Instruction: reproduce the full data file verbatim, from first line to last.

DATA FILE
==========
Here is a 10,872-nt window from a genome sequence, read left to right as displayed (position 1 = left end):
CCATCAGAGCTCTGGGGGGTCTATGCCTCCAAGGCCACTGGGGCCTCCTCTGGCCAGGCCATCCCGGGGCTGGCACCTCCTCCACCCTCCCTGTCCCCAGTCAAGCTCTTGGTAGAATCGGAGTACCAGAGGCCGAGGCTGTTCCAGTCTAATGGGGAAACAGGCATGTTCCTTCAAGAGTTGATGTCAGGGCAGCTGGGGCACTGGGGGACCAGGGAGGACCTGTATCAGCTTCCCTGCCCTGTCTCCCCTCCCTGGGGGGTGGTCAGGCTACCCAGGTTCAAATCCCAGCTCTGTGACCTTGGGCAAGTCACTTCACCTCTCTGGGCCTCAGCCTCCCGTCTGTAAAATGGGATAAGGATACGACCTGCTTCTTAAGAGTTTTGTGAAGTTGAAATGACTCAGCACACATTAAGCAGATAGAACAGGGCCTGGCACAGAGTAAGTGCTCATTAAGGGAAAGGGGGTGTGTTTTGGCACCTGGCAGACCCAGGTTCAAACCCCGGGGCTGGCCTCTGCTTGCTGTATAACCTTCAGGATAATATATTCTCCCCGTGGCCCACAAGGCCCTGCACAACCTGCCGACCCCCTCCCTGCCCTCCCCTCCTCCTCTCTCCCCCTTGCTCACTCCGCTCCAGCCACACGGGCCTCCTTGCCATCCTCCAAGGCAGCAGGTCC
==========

Here is a 10,872-nt window from a genome sequence, read left to right as displayed (position 1 = left end):
CCATCAGAGCTCTGGGGGGTCTATGCCTCCAAGGCCACTGGGGCCTCCTCTGGCCAGGCCATCCCGGGGCTGGCACCTCCTCCACCCTCCCTGTCCCCAGTCAAGCTCTTGGTAGAATCGGAGTACCAGAGGCCGAGGCTGTTCCAGTCTAATGGGGAAACAGGCATGTTCCTTCAAGAGTTGATGTCAGGGCAGCTGGGGCACTGGGGGACCAGGGAGGACCTGTATCAGCTTCCCTGCCCTGTCTCCCCTCCCTGGGGGGTGGTCAGGCTACCCAGGTTCAAATCCCAGCTCTGTGACCTTGGGCAAGTCACTTCACCTCTCTGGGCCTCAGCCTCCCGTCTGTAAAATGGGATAAGGATACGACCTGCTTCTTAAGAGTTTTGTGAAGTTGAAATGACTCAGCACACATTAAGCAGATAGAACAGGGCCTGGCACAGAGTAAGTGCTCATTAAGGGAAAGGGGGTGTGTTTTGGCACCTGGCAGACCCAGGTTCAAACCCCGGGGCTGGCCTCTGCTTGCTGTATAACCTTCAGGATAATATATTCTCCCCGTGGCCCACAAGGCCCTGCACAACCTGCCGACCCCCTCCCTGCCCTCCCCTCCTCCTCTCTCCCCCTTGCTCACTCCGCTCCAGCCACACGGGCCTCCTTGCCATCCTCCAAGGCAGCAGGTCC